Zodiac Embroidery Hoop: Stitch Your Own Astrology Chart | Dana Batho | Skillshare

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Zodiac Embroidery Hoop: Stitch Your Own Astrology Chart

teacher avatar Dana Batho, Peacock & Fig Surface Designer

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Taught by industry leaders & working professionals
Topics include illustration, design, photography, and more

Watch this class and thousands more

Get unlimited access to every class
Taught by industry leaders & working professionals
Topics include illustration, design, photography, and more

Lessons in This Class

9 Lessons (51m)
    • 1. Class Overview

    • 2. Materials

    • 3. Basic Astrology

    • 4. Preparing Your Fabric

    • 5. Backstitch

    • 6. Double Threaded Backstitch

    • 7. Star Cross Stitch

    • 8. Algerian Eye Stitch

    • 9. Final Words

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About This Class

Learn some pretty hand embroidery stitches and some basic astrology at the same time with cross stitch and hand embroidery designer Dana Batho of Peacock & Fig. You'll learn how to generate and read the basics of your own astrology chart to create your own personalized zodiac embroidery hoop. In this class you'll learn the basic materials you'll need, how to gather your astrological information and use it in your pattern, and how to stitch up your zodiac astrological hoop. 


Dana will teach you four basic hand embroidery stitches so you can create this unique project for yourself. Or if you know the birth details of a loved one, it would make a great gift too. The skills you will learn in this class are important because they will teach you some new hand embroidery stitches, and you'll learn the very basics of how to find information on your astrology birth chart. 


You'll learn how much fun it can be to combine two interests in one by stitching up your own hand embroidered zodiac pattern. 



Meet Your Teacher

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Dana Batho

Peacock & Fig Surface Designer


Hi there! I'm Dana Batho, designer and founder of Peacock & Fig! 

I’m well known for my easy to follow tutorials and fun colourful cross stitch and hand embroidery patterns (and sometimes quite snarky designs). My patterns have been featured in Cross Stitch Crazy magazine, Just CrossStitch Magazine, on DMC.com, and I’m also a regular designer for XStitch Magazine. My tutorials have been featured on sites like BuzzFeed and Hello Giggles, and they have had millions of views online. I'm also a surface pattern designer (I loooove wallpaper) and illustrator. 

I've been creating art my entire life, and did four years of art and design training in New Zealand. I returned to my art and craft life after an injury while serving in the Canadian Armed Forces forc... See full profile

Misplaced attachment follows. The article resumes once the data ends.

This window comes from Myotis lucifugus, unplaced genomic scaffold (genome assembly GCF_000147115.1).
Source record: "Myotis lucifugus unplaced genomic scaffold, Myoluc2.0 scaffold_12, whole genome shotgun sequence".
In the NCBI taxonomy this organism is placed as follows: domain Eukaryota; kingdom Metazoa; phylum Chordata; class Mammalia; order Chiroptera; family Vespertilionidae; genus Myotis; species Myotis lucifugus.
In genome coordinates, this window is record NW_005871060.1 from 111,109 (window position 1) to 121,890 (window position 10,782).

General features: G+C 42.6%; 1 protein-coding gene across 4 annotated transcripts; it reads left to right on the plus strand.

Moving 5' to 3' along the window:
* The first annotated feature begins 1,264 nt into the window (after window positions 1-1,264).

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1. Class Overview: Hi there, I'm Diana. I'm the owner and designer of peacock. And think in this class, you'll learn how to create this pretty astrological hoop project. The skills you'll learn in this class not only will introduce you to some new embroidery stitches, but you might even learn a little bit about your astrological chart. If you're new to embroidery, I'd recommend taking the hand embroidery fundamentals class first. In this class you'll learn what materials you need, how to access your own astrological chart, and how to use some of the information on it to make your own personalized to a project. As well as embroidery stitches such as backstitch, the double threaded backstitch, the star cross stitch, and the Algerian I stitch. So what are you waiting for it? Let's jump on in and let's get started. 2. Materials: Alright, so first I'm gonna just going to quickly run through the materials and tools that you're going to need for this tutorial. If you'd like any more information about them, I would definitely check out lesson two and the hand embroidery fundamentals class as some materials section, I do go into a bit more detail about the variety of materials and such that you can use. But for this one, obviously you need some scissors. For this tutorial, I'm actually just using white because I'm using a darker fabrics. I think it'll show up really nice. So I've got long coaches, DMC, Floss, It's white in French. So you can get that. You can get any color or colors that you like. I've got embroidery thread here, sorry, embroidery needles. So I'm going to be using roughly a number 6 embroidery needle for this. But anything that you have as fine as long as it's a pointy ended one and not a tapestry needle, anything will work. Obviously fabric. This is really nice shot linen. It's actually two tone. It's got the teal on the back, which is just stunning. So I'm going to be using the darker side of it for this tutorial. And an embroidery hoop. This is a four-inch hoop. So this can be used for this project. If you put your pattern at a 100 percent, this will fit into a four-inch hoop. If you want to make your pattern bigger than you can, use a much bigger hoop, honestly. And you're also going to need some marking pens. I've got a variety here just because this is a darker fabric. So sometimes you do need to get a little bit more creative with your stitching onto a darker fabric and you want to transfer your design onto it. So I'll show you this in upcoming tutorial. But what I actually did is I use a Jelly Roll pen. This is permanent. So you do have to be a little bit careful when using these that your lines are thin enough, they're going to be covered by your stitching, but it does work very well on dark fabric. And also I have friction pen. This sort of showed up on the fabric, but not nearly enough to really show up on camera. So that's why I chose to use the white jelly roll. This is a heat soluble pen. Again, more information in that other lesson if you'd like to learn more about them. And I've also got a water-soluble pen as well. Again, this did show up a little bit on this, but not quite enough for me to be able to comfortably teach you and have you be able to see it. And obviously you're going to need your printed pattern. So this pattern has four pages. So we've got our main page. This is the page that you're going to use to transfer your design sort of. And I'll explain that in a moment. We've got our recommended stitches here and I'll go over this as we worked through the pattern. The astrological glyphs. Glyphs is just another word for symbol. For all of our clips here. Zodiac signs got our planetary glyphs, all the different planets and the house numbers. And I'm actually going to be giving you a really many basic astrological class in the next lesson notes so that you understand how to use these in your pattern. So that's all the materials that you're going to be needing. And I'll see you in the next tutorial. 3. Basic Astrology: All right, so in this quick lesson, I'm going to give you a very, very, very rudimentary breakdown of basic astrology. I am not an astrologer, if you are or you're more knowledgeable about this and I am, please don't send me hate me. This is just a really, really basic breakdown, just so people kind of understand the basics of what to put in their pattern and what it means, or the very basics of what it means anyway. So as you can see in the chart here, in the pattern, there are three symbols. This is your zodiac symbol. What everybody, you know, if somebody asks, What's your sign man? That salon that you're going to be usually telling people it's where your son is placed in your chart. This one is your house. And I'll explain that in a minute. And this one is your planet to that is ruled by your your sire, that rules your sign, I should say. So. You don't need that right now. So here's your astrological glyphs. This is what we call your sign, your star sign, but in actual fact that's your sun sign. So as you can see on the chart that I've made the pattern, I've used areas. I'm filming this right at the spring equinox. So this is the beginning of areas season. So I thought it would be appropriate to use areas and it's a nice shape symbol as well. So you can kinda like place your other symbols using that as a general rough guide. So you can see we have all of the astrological symbols here, your zodiac signs and their glyphs. Capricorn his own kind of an odd one. It does have a, sometimes a few slightly different glyphs. The rest of them are all fairly similar across no matter where you're looking at it. But Capricorn does have a few slight variations on, on their glyph. You can see in these glyphs as well, just stylistic note, I put little extra fine lines and there that says a stylistic choice. That's nothing to do with the actual glyph itself. That's just to make the design a little bit prettier. You can stitch those if you want. You don't have to stitch them. I would recommend when you're drawing these out onto your fabric that you not draw the thinner lines, especially if you're using like a permanent pen, like the jelly pen, then it's just going to make drawing your, your basic shapes easier. And then you can add the extra lines later if you like. So this is your star sign, your sun sign, and your planetary glyphs. So your planets rule, your zodiac sign. So each zodiac sign is ruled by a planet or a couple of planets. And I'm actually going to put a list in the resources about which planets rule, which zodiac sign, and also some basic meanings. And also the houses. So the houses. So the general sense of the planets, the houses and the zodiac signs here is your planets are the what as an, a type of energy expressed like is it really fierce, as strong as it powerful? Is it loving? Is it carrying? Is it gentle? Is it sort of like dad vibe, like you should do this, that kinda thing. So that's the type of energy. Your zodiac signs, what we would normally call our sign, the sun signs. What we would call them as ours, are signed, but it's actually just where your son has placed. The zodiac signs are. As in how the energy is expressed. And again, I'm not gonna go into a lot of detail about this. I just want you to see the relationship between these three. And then the houses, the houses of the zodiac or the where, as in the areas of life that the energy will play out. So it could be money, it could be relationships, it could be all sorts of things. Your career, there's all these represent different aspects of your life, your personality. And again, I will put a little mini list in the resources section. And also if you are interested in learning more about this, and I'll go into this in a moment. This book here is really, really good. I got this recently from a local bookstore and it's fantastic. So it's astrology using the wisdom of the stars in your everyday life by Carol Taylor. And it's very cool. It's got nice illustrations, a fair amount of detail without visit or being too much. It's got all sorts of neat stuff in here since you have been reading it. Capricorn. So it's got a lot of really neat information in here. So if you are interested in learning more about it, That's a good one to pick up to start with. So what you're going to be needing for your chart. As I said, we've got our house, we've got our zodiac sign, the astrological sign, and we've got our planet. So again, in the resources there's going to be a list as to which ones match up with which, but your house. You probably not going to know. So in order to do that, you're going to need to do your own astrological chart. And don't worry, this is fine. No panicking. I know it looks super freaky. So there's a link in the resources as well. So you can get your chart done for free. What you're going to need is you're asked for your name and that's a silicon, put it on your chart. I'll ask for your birth location. So like the city and country are born in, it will ask for the date obviously, and it will ask for the time. If you don't know the time, usually there's a spot we can click, don't know the time, but if you do know the time, that makes it a lot more accurate. So what I've done with mine and this is my printout and I've just covered up my birth birth details for privacy reasons. If you're ever getting a private astrological reading, don't worry about giving them those details, distances. I don't know who's going to see this, so I just wanted to cover that up as it's relatively public, but and I actually typed this stuff into my chart. So the link that I'm putting in the resources for your pre-charge. This is going to produce this same kind of chart here. So I actually typed the cancer nine, Gemini 8, all that myself. So you're not going to see that. But if you look at your astrological glyphs chart, you'll be able to match up the symbols like cancer here. Is cancer here. I was just typing the same when I was learning just to make it easier for me to reference Gemini. You can see here it's kind of a more stretched out symbol and it's squatter here, tourists, so you can kind of figure it, figure it out. That way. So what you're going to want to do to find your house that you're going to put right here. And again, you don't want to do this. If you don't want to, you could put anything here if you want. It doesn't matter. But if you do want to find your house just to make it sort of go along with the three main aspects of your chart. What you're gonna do is once you get you go to that website, you fill in your details, you get this printed out. I would print it out if you want. It's kinda cool to have. And what you're gonna do is you're going to look for your son. You go through your son's sine. So sine is this symbol here, circle with a.net. So what you're gonna do is you're going to find that symbol inside your zodiac wheel. It's somewhere in here. It has to be. So for me, it's right here. So if you look up with this reason I chose this particular, we'll extend its got the houses actually numbered on the actual wheel. If you look up, I'm in the third house. So your first house, if anybody ever asks you what's your rising sign man? That's this one here, that's your first house. Whatever astrological sign is at this horizon here. That's your rising science. I'm a rising Scorpio. So to find your house, find your son's ion, which has a little circle. And then you're going to find the number there, and that's your house. So again, I'll put a little bit of information and the bottom are in the resources about what each house means. But you can like seriously go into the weeds like I've seen whole courses just on learning about your houses like all of this stuff you can get seriously into the weeds on which is why I'm not going to give you a lot of information about it. But again, you're going to find your sun sign. That's obviously going to be No out as your sign. Capricorn for me. Find that, find your house, and then look in the resources and see which planet is the ruler of your sign. There are a couple that have two planets, in which case I'll talk about that in a minute as far as charting it out. But for me it's Saturn. Can Capricorn is rule by Saturn. So that's this one here. Alright? So that is a very, very basis of astrology. If you're wondering why some of them have two signs, is basically because Uranus, Neptune, and Pluto were discovered much later. So by then all the other planets have kind of already been matched up with the zodiac signs. So some of them basically a double-whammy and they got some of these new ones as well. So they're like the modern and the traditional ones. So that's why some of them have two. And once we start drafting out the pattern and I'll talk about that. And what to do when you do have a sign that has to like Scorpio has to, as does Aquarius and Pisces. Alright, I think that's it for now. If you have any questions, do please feel free to leave a comment in the discussion tabs? Because I know this really complicated. I'm not going to be able to answer any of your questions. Like, what does it mean if this planet is in this house? I can't answer that. You need to go to a professional astrologer for that. But if you have any issues with how I'm describing this as to what information you're going to need to create your own pattern. Please do, let me know. Alright, and in the next video we're going to be showing you how to get your pattern ready to stitch. 4. Preparing Your Fabric: All right, so we're back. So as you can see, the printed pattern in your chart is not the same as what I ended up drawing and that's exactly what I was describing in the last video. This is actually my chart here. This is just a general placeholder chart. But if you are Aries and you happen to have been born in your son's sign is in the first house. Boom, there's your chart right there because this is the symbol for Mars, which is a planetary ruler of areas. So there you go, your charts done, You're welcome. Actually be really interesting if somebody did actually end up having little displacement. So if you did, let me know and we actually really cool. But anyway, so what I did is I, again, I use the jelly pen for this because the Gelly Roll pen, because it just shows up better for the camera and such. And it just makes things a little bit easier. So what I actually did, and you can see in the video or in the photo I'm showing right now, you can see what it looked like when I held the fabric up to the window with the pattern underneath it so I could trace the basic wreath section here. So obviously it depends on the thickness of your fabric, whether using darker fabric, later fabric as to which transferring method you want to use. If you're, if you've never done this before, I would definitely recommend checking out Lesson 3 in the hand embroidery fundamentals class about transferring your design. If you want more ideas about different ways to transfer your design, I'll actually link up a video tutorial that I did on my own website and on YouTube. And that's got more ways of transferring your design, just whatever works for you. And you can even free hand this as well, that you don't have to actually trace this unless it's makes you feel more comfortable, especially with some of the glyphs are a little bit funky if you've never drawn them before. But again, with the jelly roll, this is going to have to get covered by our stitches. So do be careful with your line work like try not to use like super thick lines are like go way off and things like that because you're just going to have to cover that or it will just be visible later. So what you might be noticing too, as I haven't drawn any of the star stitches on. And the reason for that is the placement of these star stitches. There's two different star stitches. We've got an Algerian eye here. And obviously I'm going to teach you how to do these later. And then we've got a star cross stitch. So we've got two different types of stars here. So depending on which glyphs you use and which planetary rulers. And if you have two planets, like if you're a Scorpio or queries or Pisces, you've got to planetary ruler. So what you're going to want to do is not draw this wreath. Maybe all the way down like you're going to want to stop it. Maybe around here ish, to leave more room for the two planetary symbols next to each other if you want to do that. So as you can see, I've left the looping off of the illustration. I've just drawn the basic central line. And the reason for that is this particular stitch. These loops are actually formed later and how many E-loops you end up with is determined by how wide your backstitch ends up being at all. Demonstrate that later, but you don't want to be drawing in all of these little loops because you may end up not needing them all. And particularly if you're using a permanent pen, you don't want to end up having to cover all that up. So just the basic shape of the wreath is fine. Again with the stars, depending on which symbols are using, the placement might get shifted a little bit to sort of whatever looks good to you. You can even just that a randomly scattered them later. You don't even have to draw them because they are quite simple stitches to which I will explain. So that's pretty much it for this. So once your fabric is ready, once you've drawn your design on, you've put it in your hoop. Again, when you're putting your fabric and your hoop, try not to stretch it out too much just because it is a relatively circular shapes. So when you're putting it in like it wants to be, you want it to be tight enough, but not like crazy tight to the point you're warping your design. Once that's ready, then I will start going into the first tutorial of how to do the back stitch. 5. Backstitch: Alright, so we're ready to start the backstitch. So if you look at your stitching map here, you can see that the backstitch is going to be used for the house number, for the astrological glyph and for your planetary glyph. It's actually also going to be used for the inner wreath, or sorry, for the outer ring, that straight line of the race. So you're going to be doing that as well. You can do that now, or you can do it later when we're going to do the double threaded backstitch, I would recommend doing it now. Try to keep your stitches as even as possible because that's going to affect the size of your loops. And I'll explain how to form the loops later. But try to keep it as even as possible. You don't have to do as many stitches as this, just as long as it curves relatively nicely, It's got a nice bit of a bend to it. So you don't want to have crazy long back stitches because that's just going to take up a lot of space and it's gonna look kinda clunky. So do have, you know, have them long enough that your whole line curves nicely. So as you can see here as well, I've said to use three strands of floss for all stitches. Right now, that's three strands. There are roughly that the density of that on the, on the dark fabric you can use as many or as few as you like. This is your project. You can use as many colors as you like. For this one, I'm just using white just because I think it's going to look really pretty on, on the dark blue. And if you want for the thinner lines I was mentioning earlier than the astrological lifts, you can use two strands of floss for those. You can use three again, you can use whatever you like. You don't have to stitch them at all. The main form of the astrological glyphs is the darker line. So you can just leave it at that if you like. All right, so we're going to start with the backstitch, which again is house, your astrological sign, your planet, and then that line of the wreath. So I'm actually going to start on the wreath just so you can see. So I've got my needle threaded already. It's going to tie my not. So this is called a quilter is not. I've shown this in a few videos, but it's super handy little Trixie. You get your thread sandwich between your needle tip and you wind it around your needle tip a few times, you kinda pinch it. Don't let it unspool. So you're pinching your fingers here and then pull your floss through. Just like that. That's a quilter is not I level growth and don't freak out about not some things, it's fine. A lot of people say, you should use knots bib site to your project. All right, So what I'm gonna do is I'm going to try and hold US bit closer so you can see if you do want more of a detailed instruction about backstitch, you can go to that and embroidery fundamentals class. I do cover it there as well. A quick review of it and backstitch is pretty simple. So you're gonna go down my stitches quarter-inch. And then the reasons called backstitch because after your first at you're going to come back up and go back down the same hole that you came up and the last one going down, I should say. So again, try to keep your stitches. Even fish-like, don't panic about it, don't freak out about it. It's fine. There's nothing to worry about it just for this particular stitch that we're gonna do later. It's going to, it's going to make it look a lot nicer if it's all relatively the same length. So you get a not as long as you haven't briefed on it, you can usually just undo it quite easily. It's when you've pulled really heard already that sometimes you get not. So if you have to cut your thread, start again. It's fine. Tunes the life of a stitcher. If you find you're getting nots a lot, that probably means your thread is too long. So try and make use shorter strands. Right? So that's literally all there is to the back stitches is going back, back, back, back, back. Also with these darker lines. Here, you can either use the three strands like I'm recommending. And you can do that. You can use six strands if you really want a nice thick line or you can do two rows of the backstage to make a nice dense line. So see how it looks on your fabric. And then, and then, and then make a decision as to how many rows of back stitch you want to make a nice thick line. Fourth in line. You know, it depends on what you like. And also if you're using up left orbits a flaw sometimes it's determined by how much floss you have left. All right, so I'm just gonna keep struggling with this. I'm going to turn the video off. So what I'm gonna do is I'm going to keep going with the backstitch around here and around here. And I'm actually going to do all of the backstitch in these areas as well. I'm going to use two strands for the thinner lines in the astrological glyph, just so you can see the difference in density of the stitching. But I'm going to do all of the backstitch and then you can see what that looks like. And I'll be back in a moment. So as you can see, I've finished doing the backstitch, so it's a bit hard to tell, but I did do the the little lines in in like a two strand and then the rest of it's all in three strand. And as you'll see, like my lines are little bit wobbly, they might not be perfect. And that's okay. Like I don't want people to freak out and go, oh my God, it doesn't look like so on so on Instagram, that's fine. I mean, they are professionals. It's all good. The point of doing anything by hand is that it looks like it was done by hand. Like if you want it to look like a machine that it then you can go buy one of those fancy sewing machines. And it's all fine. But what we're going to do is in the next tutorial, I'm gonna be showing you how to do the double threaded backstitch, which is this part is kinda like funky looped thing. And it's actually really, really simple to do, but it looks super cool. So you can either use the same color the white I was using, or you can use a different color, whatever you like. And so we'll be going into the double threaded backstitch next. 6. Double Threaded Backstitch: All right, So next step now that we've finished all of our backstitch is we're going to do be doing the double threaded backstitch. So this is what creates those really pretty little loops around the outside edge. So you can do anything along here. Like if there's other stitches that you like, like this, it's a nice thing about embroidery is you can do anything. You could another backstitch for, for stem stitch or split stitch for this particular section, if you're wanting to do the double threaded one, I would recommend just sticking with the backstitch and you'll see why in a moment. But yeah, for any of these sections, there's nothing saying you can't use another stitches, his back stitches, easy for most people to kind of grasp, especially if you're a newer Stitcher. And it does give quite a nice clean line. So that's why I tend to use it in my designs a lot. So I'm going to start with the double threaded backstitch. So I've already got my needle and thread. My needle threaded and it's anchored the back with a not. So what I'm gonna do is I'm going to start, I'm going to start with this one here. And what you're going to want to do is you're going to come up. I'm just going to get closer so you can see you're gonna come up sort of basically right in the middle of your first backstitch. Like you're not going to pierce your backstitch at all. It's going to come up to the side. Either side is fine, doesn't matter. But you're going to come up sort of issue in the middle of your stitch just off to the side. So that's where you're going to come up with your thread. Okay? Okay, so, so you've come up, Here's your thread right there. So sort of sticking out to the side. So now we're actually going not going to use the pointy end. We're going to use the tail end of your needle, the eye and yeol, reverse needle trick. So because you're going to use the reverse end of the needle, the reason is otherwise you're potentially going to catch your backstitch threads if you use a sharpened. So we're going to use the, the, the AI end of the needle. So what you're gonna do is you're going to next backstitch over. You're going to run your thread under, grab your needle, and you're not going to pull it tight. Obviously you want to leave a bit of a loop. This is what's creating this loop defect. So yeah, leave, you can leave these loops as long or as short as you like. It's all up to you. I'm going to leave them about their English. Secondly bit about that. And then you're going to do the same thing but the other direction. Oops. So you want to be quite gentle with this. You don't want a refund on it because then you're going to obviously pull all the alignment out of your little loops like that. Yeah. See you want to be doing your double threaded. Backstitch before you do the stars on the pattern, just because you are dragging your needle across your fabric. It is a lot easier to do this if there aren't other stitches in the way that you're potentially going to get the eye of your needle caught on. And again, like if you want to, you can go and alter these with the end of your needle as well. If you're realizing they're looking a little bit uneven, or if you want to make them uneven on purpose, Go for it. Spit scene. If you pull it too tight, you can always just go pull it out later. And that's basically it. So what I'm gonna do is I'm going to keep, I'm just going to pause the recording. And I'm going to keep going down to the end and then I'll show you what to do at the end. You back in a moment. All right, so we're back. So as you can see, I finished almost the whole thing. If you want to adjust the size of these after you've got to the end or whatever. It really easy way to do this lightly in general, and easy way to do this is it's a lie, flat on a surface because then you don't have to worry about holding it in and manipulating it at the same time. And then it's easier to slide your needle flat. But what you can do is like say you decide this one here is a little bit too big. You can actually just hold down the anchor point of the one previous and then just slowly pull them through. And if you're holding down the one previous as you're pulling, then you're not going to warp anything behind that. You can see this one here got a little bit. So you're almost done. There's one more stitch to go through. And what you can do is you could anchor your thread here if you wanted to have just a threaded backstitch like a 11 thread through, kind of forgot to mention to him using three strands, but you can use as many strands as you like for this, you can make it thicker or thinner. Whatever, whatever floats your boat. Twist my needle. So quick trick. What I just did there is if my if your thread starting to get a little bit twisted, tangles up on you, is if you just drop your drop your needle and let, let the thread hanging from your hoop. That hard to see in the video. Then that will actually let the needle untwist. So as you're stitching, your hand will naturally actually twist your needle and that can kink up your floss. So if you find your floss getting kicked, just gently drop your needle and obviously make sure you don't lose any elephant falls off. But that's a good trick. So what we're gonna do is we're going to finish off this last one and I'll show you how to keep going with it. So like I said, you could if you wanted to anchor it off, what you would do is just go back down through the fabric here. Like you started, and then tie a knot at the back and that's your anchoring point. But what we're gonna do is we're going to keep going. So I'm going to go through, if you wanted to, you could still could put an anchoring stitch here. You can drop an anchoring stitch down there just to prevent this from getting too wobbly on you if you think it's not going to same place. And then we're just going to keep going. So again with the backwards needle, you're going to go back through trying not to disturb that leaps you've already made. So what you might do in this time is grab those previous loops and that way they're not gonna get disturbed as you pull your other side and you're going to try and make them the same on each side. But again, you don't have to. You can make these uneven or you can do a different color. You could drop down and then pop up with another color and have two different colors weaving through, which would be really, really pretty through. So you basically doing the exact same thing but in reverse. So you're creating this beautiful double loop effect. So I'm going to keep going with this. And then I'm going to anchor my thread here. And then keep going with this side and I'll show you what it looks like in the end. So as you can see, I finished doing both sides of the loops. You can see some number a little bit like those bigger ones and smaller ones. And honestly that's okay. Like the whole point of this is to prove that your piece doesn't have to be perfect. It doesn't have to look like it should be on Instagram, although if you do want to share your stuff on Instagram, please I would love to see your work and you can tag me at Peacock and fake love to see everybody's work. The point is, is like this is about you creating. It's about you relaxing. It's about you enjoying, basically meditation with your hands, like your hands moving and a rhythmic motion is actually very meditative. So I want you to enjoy this and it's okay if things end up a little bit wobbly. I'm okay with this. So I think you should be too. As far as like your own projects, like be happy with what you create. Like don't worry about perfection. If you do want to make this a little bit easier on your leg and confining the bigger leaps are harder for you to sort of air quotes keep control of like you're just getting a little bit too wobbly on the length and things like that, then it's OK, totally okay. To make them shorter, as you can see here, these are actually quite short. So what basically what you're doing is you're just pulling tighter. So like you can even run it like right like pull it tight, tight but you can run it right next to the back stitch line. So it just ends up sort of creating a slightly fatter back stitch line. Okay, too. I just purposely did these quite exaggerated loops to see you could see the technique better and you can see it kind of creates this cool kind of sort of lacy effect which I quite like. So the next stitch we're going to be working on as a star cross stitch on one thing I forgot to mention too with this is when you're tying off your thread at the back, either when you've finished going all the way around both ends and then come back. Or if you've run out of thread partway through and you have to change your thread. Because obviously you're going to want to go back down underneath one of these intersections like underneath the backstitch where it's crossing, dropped down, tire thread off and then come up with a new threat on the other side. But what you're going to want to do, be careful of not pulling your thread too tight when you're looping it off at the back, whether you're trying and not, or whether you're just running your your thread underneath a couple of other nearby stitches and then cutting your floss. Be careful not to pull too tight because otherwise you're going to actually like collapse, collapse a loops, which would suck because anytime we're threatened and you're like, well that's ox any they'd like cut it and then start again. Not a big deal, but just a little tip for free or for that. So the next one we're going to start on is the star cross stitch, which are these sort of ironically crossed stars looking ones. And I'll see you in the next tutorial. 7. Star Cross Stitch: All right, the next stitch I'm going to be teaching you is the star cross stitch, which is this one on your stitching map, which is this little one here. I've actually drawn these reverse of what they air quotes traditionally are. Traditionally there a longer X shape and then a shorter plus shape. But I actually like the shape of this one better. So I'm going to teach it this way and you can do whatever you like. I decided for this particular project, it looked nicer having this one because then it counteracts as sort of the more even radiating lines of the Algerian I, which I will show you next. So this one is this. So if anybody kinda goes, that's not the right way to do it. Just tell them No, there is no right or wrong way to do anything. It's just a more traditional way is to do it reverse how I've drawn it. So that's fine. So what we're gonna do is you're gonna go anywhere. So I'm going to just roughly follow the placement of this on the pattern just so you can see what I'm doing. So I'm obviously not at my thread again using the three strands. So A-star across, which is super simple. All right, so first you're going to start with, you're going to look the longer. Basically a plus sign. Am I now super-complicated? And then the same length arm going the other way. And again, you don't have to get really nuts about this. Like if they end up a little wobbly or not perfectly perpendicular, It's we'll all be okay. Okay, So we've got our plus sign there. Lovely. And then we're just gonna do a little cross stitch over top. Complicated as that. So many of you know that I'm actually across this designer, but cross stitches actually just whine of a gajillion embroidery stitches like some people have this whole thing like cross stitch isn't part of embroidery. Blue bubbly. And it's like, Oh my God, do you not have anything better to worry about and be, yeah, it's actually an embroidery stitch. So it says happens at cross-sections sort of become its own thing and it has its own fabric which makes it easier to make your x's for more evenly and all that. So yes, there are different, but it is still just an embroidery stitch. Pretty. So there is your basic star stage. So because this fabric isn't too translucent, I'm actually just going to carry on and cross the back with my thread and start the next one. If you want to, you can not your thread at the back and then carry on. It depends on your fabric and like how translucent it is and whether you're going to see threads crossing back and forth. This one's going to be okay once it's framed up. So I'm not going to worry about it. So I'm going to start this one down here. Right. So again, I'm going to start with your big plus sign. Like I was saying earlier, you don't really have to worry too much about drawing out the placement of these. You can, if you really want to, there's nothing stopping you. But you can also just wing. It is totally fine. Especially these ones, they're quite simple to do. And again, just eyeball the length. You'll see also on the pattern that I varied the size of the star cross stitches so you can do them all the same size as each other. You can change up the size. You can even do some in different colors. You could change up the number of strands, threads so they end up with a different density. I'm gonna do a couple of more on this side. I'm going to do these ones, but I'll just pause the video and then I'll show it to you once that section is done. And we're done. So if you do these and you realize like something really off at a whack and you're happy with the placement, you can just obviously unpick it and do it again like it's not a big deal at all. But so I've got my little star cross stitches around here. And the next section of the tutorial, I'm gonna be teaching you how to do the Algerian I, which is a very, very pretty stitch. See you in the next one. 8. Algerian Eye Stitch: All right, so in this one I'm going to be teaching you how to do the Algerian I, which on your stitch map is here. So it's the ones with the little hollow centers and the sort of the more evenly shaped points. So this is actually an open work stitch. So it's traditionally done on her Dang or her dendrite. Not sure which way to pronounce it. Fabric which is a sort of like an even we've, It's usually about 20 to count. And basically when you're doing this stitch, such as actually pull the little arms, pull and creates an open center. So it's called an open work stitch. So the trick I would recommend for this one is once you've not had your thread, because you're actually going to want to start from the outside edge of your arm. You're not going to want to start in the center because otherwise you're gonna have to keep going in through where you're not is. And obviously if it's pulling it, you're going to create an open space next to a naught. And so you might see the tail of the not. So I would recommend starting on the outside edge here. So I'm going to start with this one here. So again, you can just, you can draw this out if you really, really want to. I'm just going to eyeball it. So I'm going to start with the 45 degree angle one here on the left. So again, I've started in the upper corner and I'm going to go into where the center will be. And then you're going to come up. So this is like 45 degrees round each time you can vary the length of these arms if you want to. Like, there's nothing saying that leads all have to be the same size, particularly if you're not doing it on, on the air quotes proper fabric. If you're doing it as embroidery. You can do this however you want. This is a basic search so you can see it's going to zoom in so you can see this. So you can see when you pull your thread, obviously this fabrics quite lightweight. So it is, it is making a slight gap easier anyway, but depending on your fabric, you may have to pull it slightly harder. You don't want to buckle your fabric, but you do want to get to the point where there's a little hole. Because what you're gonna do is you're actually going to drop your needle back down the exact same hole. You don't want to catch any of the threads of your previous stitch. You don't want to catch additional threads of your fabric. You want to go down the exact same hole. Because as you drop down your neck stitches, you're going to be pulling and it's going to exaggerate that hole. So again, we're gonna do 45-degree ish. And you can drop down that hole. And you're going to pull a little bit. So every time you're bringing up your next stitch, just keep that tension on it. You don't want to obviously, like I said, buckle your fabric or tear it like that. You'd have to pull really hard for that, but see going back down the same hole. You just sort of working around the arms, always going down that same hole. And you can see as you're working at your whole I don't quite see it in the view, but you can see the whole is becoming more pronounced. And that's the point of this stitch. So that's why it's called an Algerian. I think you're creating a little portal and the fabric. Last one here. Then this one I actually would not off at the back. For each one is going to make sure you can see that Zoom nym, this one I wouldn't off at the back and make sure you like your tail is pulled away from the hole like you don't want to nodded off in a way that your tail is crossing that hole because it's going to be visible as you can see. So you wanna make sure your tail is not it off. So I'm going to knot it off at the upper section. See you look at my back, It's not pretty and it's okay. This is what I'm saying. Like you don't have to worry about your stuff, like trying to get me perfect with your your threads. So the way you're crossing all the things, it's fine. So I'm running my stitch under few. And then I let catch it. I do have a tutorial as well, our class on Skillshare on how to do stitching onto transparent or translucent fabric. And obviously your back is going to have to be a lot neater for that kind of thing because the fabric is actually shear. But otherwise, don't worry about it. It's not worth it. It's not worth losing the brain cells. Here you go. Here's your pretty little Algerian eye. So on the powder and you can see I've got one here. I've got one down here, so I'll do that one. And obviously you can make as many of these you want on your pattern. You can add extra ones in here. You can even embellish this all with French knots. I do have another class as well on French knots. So if you've never done a French now you're scared or French knots, please go do that class because I teach you a really, really simple way to do French knots and colonial knots. In case 1, you jive with better. But yeah, friend shots are not something to be scared out, but they would make a lovely sort of texture in here as well. So I'm going to start again, I'm going to knot my thread again. My filters not show you that second Algeria not. So again, coming up on the outside edge of sizes looking to see where it places roughly. They're coming up on the outside edge of that arm. Dropped down a little bit. Marie practices such as to the faster you'll get at them. But speed isn't really the point of stitching. But you will notice that you can sort of do certain stitches more automatically once you practice them a little bit. This one would actually look really pretty with the arms different lengths. And again, you can switch up the thread color. This would be a nice use for metallic thread as well. Give a little sprinkle, and we're done. So as I said, you can embellish this with French knots and whatnot if you want to, if you do want to finish the backoff. So this is all kind of covered in a gift. It sort of like how I did for this one here, this is the hand embroidery fundamentals project. So what you can do is actually back it with felt. So then it creates a nice little standalone gift and then the back isn't gonna get touched or anything like that. You can hang a nice ribbon around this. So what you can do is go to lesson 8, the finishing your hoop lesson in the hand embroidery fundamentals class. And that will actually teach you how to do this. It's really simple. You just need a piece of felt big enough for the back of your hoop. So if it's a four-inch hoop, at least four inch square piece of felt. Just Kraft felt from a dollar store works well or whatever else you have lying around, felt or fleece, anything that you can cut and it doesn't fray, that will work just fine. And I hope you enjoyed your project and I've got a few more words for you at the end. And I'll see you in a moment. 9. Final Words: So thank you so much for joining me in this class. I really hope you enjoyed making your cute little astrological project. If you have any questions, please do feel free to use the Discussions tab below. And also I would love to see your projects, so please do add them to the class project gallery. You can get to that by the projects and resources tab below. And also, you can tag me on Instagram or Facebook at Peacock and fake. Hope you have a great day, happy stitching.